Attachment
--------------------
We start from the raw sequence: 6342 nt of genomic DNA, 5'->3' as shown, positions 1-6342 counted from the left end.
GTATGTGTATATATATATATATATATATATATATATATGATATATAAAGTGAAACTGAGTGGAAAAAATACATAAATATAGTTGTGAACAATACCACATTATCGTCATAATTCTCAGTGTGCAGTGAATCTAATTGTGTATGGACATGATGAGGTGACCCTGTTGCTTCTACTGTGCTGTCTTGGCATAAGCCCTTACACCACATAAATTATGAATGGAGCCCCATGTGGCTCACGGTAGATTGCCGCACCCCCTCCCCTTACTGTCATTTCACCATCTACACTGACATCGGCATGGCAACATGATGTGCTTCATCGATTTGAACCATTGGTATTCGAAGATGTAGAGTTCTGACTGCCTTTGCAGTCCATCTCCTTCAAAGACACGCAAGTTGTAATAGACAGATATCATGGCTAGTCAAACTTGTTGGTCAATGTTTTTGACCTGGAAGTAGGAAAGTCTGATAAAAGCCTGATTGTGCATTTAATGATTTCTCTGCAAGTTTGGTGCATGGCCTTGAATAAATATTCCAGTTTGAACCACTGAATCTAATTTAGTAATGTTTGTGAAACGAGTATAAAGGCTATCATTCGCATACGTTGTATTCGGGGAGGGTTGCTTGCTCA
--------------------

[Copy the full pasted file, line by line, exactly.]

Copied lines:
We start from the raw sequence: 6342 nt of genomic DNA, 5'->3' as shown, positions 1-6342 counted from the left end.
GTATGTGTATATATATATATATATATATATATATATATGATATATAAAGTGAAACTGAGTGGAAAAAATACATAAATATAGTTGTGAACAATACCACATTATCGTCATAATTCTCAGTGTGCAGTGAATCTAATTGTGTATGGACATGATGAGGTGACCCTGTTGCTTCTACTGTGCTGTCTTGGCATAAGCCCTTACACCACATAAATTATGAATGGAGCCCCATGTGGCTCACGGTAGATTGCCGCACCCCCTCCCCTTACTGTCATTTCACCATCTACACTGACATCGGCATGGCAACATGATGTGCTTCATCGATTTGAACCATTGGTATTCGAAGATGTAGAGTTCTGACTGCCTTTGCAGTCCATCTCCTTCAAAGACACGCAAGTTGTAATAGACAGATATCATGGCTAGTCAAACTTGTTGGTCAATGTTTTTGACCTGGAAGTAGGAAAGTCTGATAAAAGCCTGATTGTGCATTTAATGATTTCTCTGCAAGTTTGGTGCATGGCCTTGAATAAATATTCCAGTTTGAACCACTGAATCTAATTTAGTAATGTTTGTGAAACGAGTATAAAGGCTATCATTCGCATACGTTGTATTCGGGGAGGGTTGCTTGCTCA